Spy planes search for Air Force pilot
Parents say son wasn't distraughtApril 12, 1997
Web posted at: 6:19 p.m. EDT (2219 GMT)
EAGLE, Colorado (CNN) -- The Air Force's U-2 spy planes have flown three search missions using a sensitive radar system in an effort to locate the A-10 Thunderbolt that disappeared in the Rocky Mountains 10 days ago.
The technology is being used, authorities said, because it can see through snow, which fell heavily after the military realized that Air Force Capt. Craig Button was missing. The search has largely depended on visual surveillance of the area where his A-10 may have crashed.
Lt. Gen. Frank Campbell said Saturday that since the Air Force began using the radar, the search has expanded from two areas to five, all in the vicinity of New York Mountain and Red and White mountains, about 15 miles from Vail, Colorado.
Asked if Button could have survived for so long in the heavy snow and cold in such terrain, Campbell replied, "I don't know."
But he added, "Many places, it's not as blanketed. Some areas there is deep snow, and in some areas it's not quite so deep. That's why we continue optical searches."
Asked if he was hopeful about the search, Campbell said, "Sure. We're getting a lot of information from imaging radar that's helping us to isolate areas. Success is taking this grid (the search area) and saying we've searched the squares thoroughly, and there's nothing there."
A spokesman for the Colorado Civil Air Patrol said that given the amount of snow that has fallen since the plane disappeared, "It could be months" before wreckage is found.
Parents say pilot 'in good spirits'
Meanwhile, Button's parents confirmed to CNN that they visited their son just before his disappearance, but denied that he was distraught at the end of their visit, as an Air Force source had said earlier.
Button was last seen April 2, just before he peeled away from a three-plane formation on a training mission over Arizona. Sporadic radar tracking and visual sightings have centered the search on a mountainous area about 15 miles southwest of Vail, Colorado.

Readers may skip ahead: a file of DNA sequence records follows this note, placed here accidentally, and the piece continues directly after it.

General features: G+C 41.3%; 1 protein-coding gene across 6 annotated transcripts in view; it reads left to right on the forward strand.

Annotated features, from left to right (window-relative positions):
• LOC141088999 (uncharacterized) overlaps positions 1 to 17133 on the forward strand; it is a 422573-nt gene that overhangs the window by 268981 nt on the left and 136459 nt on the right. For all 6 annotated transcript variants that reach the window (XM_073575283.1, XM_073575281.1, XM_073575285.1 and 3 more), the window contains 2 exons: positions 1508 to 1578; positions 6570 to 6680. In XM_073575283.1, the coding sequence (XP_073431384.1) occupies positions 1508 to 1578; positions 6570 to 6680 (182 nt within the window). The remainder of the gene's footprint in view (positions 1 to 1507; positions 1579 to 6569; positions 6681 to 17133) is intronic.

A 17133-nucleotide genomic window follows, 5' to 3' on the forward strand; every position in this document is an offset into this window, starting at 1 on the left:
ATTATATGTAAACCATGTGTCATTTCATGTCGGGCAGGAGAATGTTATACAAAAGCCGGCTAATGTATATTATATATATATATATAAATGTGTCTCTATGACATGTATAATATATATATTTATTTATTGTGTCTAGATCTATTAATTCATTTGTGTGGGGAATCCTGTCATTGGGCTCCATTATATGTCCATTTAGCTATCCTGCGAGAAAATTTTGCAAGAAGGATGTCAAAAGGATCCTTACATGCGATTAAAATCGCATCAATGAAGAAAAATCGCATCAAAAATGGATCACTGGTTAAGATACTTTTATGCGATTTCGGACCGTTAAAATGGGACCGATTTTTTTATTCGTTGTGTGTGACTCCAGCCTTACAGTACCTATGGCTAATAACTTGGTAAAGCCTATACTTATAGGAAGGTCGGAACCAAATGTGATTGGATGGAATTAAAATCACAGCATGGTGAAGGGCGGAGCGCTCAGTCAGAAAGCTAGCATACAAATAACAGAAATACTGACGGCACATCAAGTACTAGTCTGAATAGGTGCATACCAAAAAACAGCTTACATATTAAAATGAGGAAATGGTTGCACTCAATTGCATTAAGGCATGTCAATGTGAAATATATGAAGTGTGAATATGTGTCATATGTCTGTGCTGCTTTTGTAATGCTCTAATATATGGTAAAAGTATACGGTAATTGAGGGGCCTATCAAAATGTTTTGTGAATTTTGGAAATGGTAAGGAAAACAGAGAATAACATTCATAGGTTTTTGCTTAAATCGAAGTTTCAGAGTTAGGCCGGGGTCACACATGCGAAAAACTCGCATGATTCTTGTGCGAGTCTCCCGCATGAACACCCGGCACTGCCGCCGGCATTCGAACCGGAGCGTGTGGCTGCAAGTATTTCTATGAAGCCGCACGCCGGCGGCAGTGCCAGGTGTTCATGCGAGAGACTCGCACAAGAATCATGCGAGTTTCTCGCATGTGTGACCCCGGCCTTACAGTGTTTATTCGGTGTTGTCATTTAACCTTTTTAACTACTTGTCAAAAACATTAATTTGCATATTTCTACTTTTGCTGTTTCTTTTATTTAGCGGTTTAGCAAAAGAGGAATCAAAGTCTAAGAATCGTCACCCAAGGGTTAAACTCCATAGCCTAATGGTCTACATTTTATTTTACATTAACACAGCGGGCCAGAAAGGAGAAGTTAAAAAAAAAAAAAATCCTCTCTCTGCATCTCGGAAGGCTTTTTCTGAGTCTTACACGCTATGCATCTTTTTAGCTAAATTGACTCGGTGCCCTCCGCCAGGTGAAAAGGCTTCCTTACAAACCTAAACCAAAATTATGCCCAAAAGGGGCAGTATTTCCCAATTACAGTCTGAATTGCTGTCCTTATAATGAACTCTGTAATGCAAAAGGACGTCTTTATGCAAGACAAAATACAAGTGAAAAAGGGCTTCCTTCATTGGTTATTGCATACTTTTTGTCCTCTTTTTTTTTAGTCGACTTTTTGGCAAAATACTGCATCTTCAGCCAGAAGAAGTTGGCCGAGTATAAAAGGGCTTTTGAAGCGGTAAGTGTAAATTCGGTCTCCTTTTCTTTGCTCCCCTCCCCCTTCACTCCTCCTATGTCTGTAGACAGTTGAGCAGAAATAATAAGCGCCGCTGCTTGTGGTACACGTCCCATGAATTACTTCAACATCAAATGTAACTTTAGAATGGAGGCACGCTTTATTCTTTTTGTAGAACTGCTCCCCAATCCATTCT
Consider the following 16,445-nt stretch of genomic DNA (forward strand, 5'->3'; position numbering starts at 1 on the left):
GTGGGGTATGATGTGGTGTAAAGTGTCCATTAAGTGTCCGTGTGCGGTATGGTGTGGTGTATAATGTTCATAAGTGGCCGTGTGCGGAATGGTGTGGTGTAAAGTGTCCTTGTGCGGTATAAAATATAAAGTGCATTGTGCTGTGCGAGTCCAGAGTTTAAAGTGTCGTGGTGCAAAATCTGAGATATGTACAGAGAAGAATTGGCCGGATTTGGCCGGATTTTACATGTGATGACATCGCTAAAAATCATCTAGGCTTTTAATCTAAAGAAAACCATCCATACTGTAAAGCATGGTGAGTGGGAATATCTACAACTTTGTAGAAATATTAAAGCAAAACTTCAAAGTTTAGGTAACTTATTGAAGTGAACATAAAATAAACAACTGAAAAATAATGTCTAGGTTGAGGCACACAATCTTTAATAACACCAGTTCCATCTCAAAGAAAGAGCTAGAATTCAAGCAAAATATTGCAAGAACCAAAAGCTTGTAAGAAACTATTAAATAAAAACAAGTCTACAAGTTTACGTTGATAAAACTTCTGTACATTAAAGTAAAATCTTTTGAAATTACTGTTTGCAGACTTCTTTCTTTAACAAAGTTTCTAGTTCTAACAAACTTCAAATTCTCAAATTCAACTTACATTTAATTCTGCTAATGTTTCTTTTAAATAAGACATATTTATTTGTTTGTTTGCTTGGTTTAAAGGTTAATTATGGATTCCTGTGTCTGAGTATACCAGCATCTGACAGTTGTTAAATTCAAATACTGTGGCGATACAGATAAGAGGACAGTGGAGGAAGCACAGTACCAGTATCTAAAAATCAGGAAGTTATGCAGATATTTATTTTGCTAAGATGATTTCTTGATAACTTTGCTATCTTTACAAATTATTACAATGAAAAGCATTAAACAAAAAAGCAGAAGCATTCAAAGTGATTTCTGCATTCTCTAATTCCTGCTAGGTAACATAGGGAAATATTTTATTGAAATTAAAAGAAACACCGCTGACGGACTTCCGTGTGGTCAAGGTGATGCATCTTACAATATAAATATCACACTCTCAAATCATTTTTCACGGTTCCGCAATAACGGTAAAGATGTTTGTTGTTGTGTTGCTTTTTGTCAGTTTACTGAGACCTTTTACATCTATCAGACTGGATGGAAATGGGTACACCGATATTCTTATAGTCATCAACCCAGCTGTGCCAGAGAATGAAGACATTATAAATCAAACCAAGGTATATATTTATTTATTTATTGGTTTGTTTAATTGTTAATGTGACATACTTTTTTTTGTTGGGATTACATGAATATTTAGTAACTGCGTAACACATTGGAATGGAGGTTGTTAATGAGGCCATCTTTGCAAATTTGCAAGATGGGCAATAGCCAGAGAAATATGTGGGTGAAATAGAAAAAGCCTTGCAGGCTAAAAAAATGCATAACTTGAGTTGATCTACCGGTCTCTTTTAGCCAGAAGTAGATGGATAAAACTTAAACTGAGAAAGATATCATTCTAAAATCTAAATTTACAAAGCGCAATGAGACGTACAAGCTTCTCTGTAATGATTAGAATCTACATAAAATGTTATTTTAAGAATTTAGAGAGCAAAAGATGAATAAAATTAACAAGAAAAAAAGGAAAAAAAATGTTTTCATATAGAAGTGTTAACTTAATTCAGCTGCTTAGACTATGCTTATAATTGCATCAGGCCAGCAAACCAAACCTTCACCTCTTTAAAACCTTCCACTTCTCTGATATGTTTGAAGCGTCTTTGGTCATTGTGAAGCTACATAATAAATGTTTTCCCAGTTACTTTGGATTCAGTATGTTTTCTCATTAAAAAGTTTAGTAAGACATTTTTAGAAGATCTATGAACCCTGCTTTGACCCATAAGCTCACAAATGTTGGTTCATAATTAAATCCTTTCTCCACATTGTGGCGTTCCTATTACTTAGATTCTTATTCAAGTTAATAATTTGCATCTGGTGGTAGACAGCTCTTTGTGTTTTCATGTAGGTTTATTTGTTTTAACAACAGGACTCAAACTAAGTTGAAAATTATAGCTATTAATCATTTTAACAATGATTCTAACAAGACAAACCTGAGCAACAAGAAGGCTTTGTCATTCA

Button was just over halfway through the Air Force school, where he was learning to fly the A-10 Thunderbolt. The jet, loaded with four 500-pound bombs, was on its way to a bombing range when it disappeared.
"We are deeply grieved over the reports we have been hearing," the parents said in a statement sent to CNN. "We just came back from being with him for six days. We had a wonderful time together, and when we left, he was in good spirits."
A senior Air Force official told CNN Thursday that Button was distraught after the visit by his parents, and upset because his mother had recently undergone a religious conversion to become a Jehovah's Witness. The official suggested that Button was under pressure from his parents because of their religious objections to war and service in the military.
In the statement, handwritten by Button's father and signed by both parents, they said their religious conversion took place more than two decades ago.
"My wife and I have been active in our Christian faith for more than 20 years, and our faith is a source of comfort and hope for us," the statement said.
Another statement, released by the public affairs arm of the Jehovah's Witnesses, said the group's beliefs "are neutral in military and political affairs. They do not oppose a government's right to engage in war, nor do they oppose or interfere with others' choice to serve in the military."
"There was no indication of any turmoil between the parents and their son," the group's statement said.
Weather a problem again
Conventional search methods were hampered again Saturday by poor weather, but there was hope that an experimental radar carried by two U-2 spy planes might be able to see parts of the plane through the low clouds and deep snow that has shrouded the mountains.
Another six military helicopters flew into the Eagle Airport Saturday to join the 10 already there for the aerial search, but low clouds covered the tops of New York Mountain and the Red and White mountains, where the search has been concentrated in recent days.
If the plane, or a piece of it, is seen, then a military ground team would go in first to assess the dangers of a snow avalanche or an explosion before others would be sent in, Campbell said.
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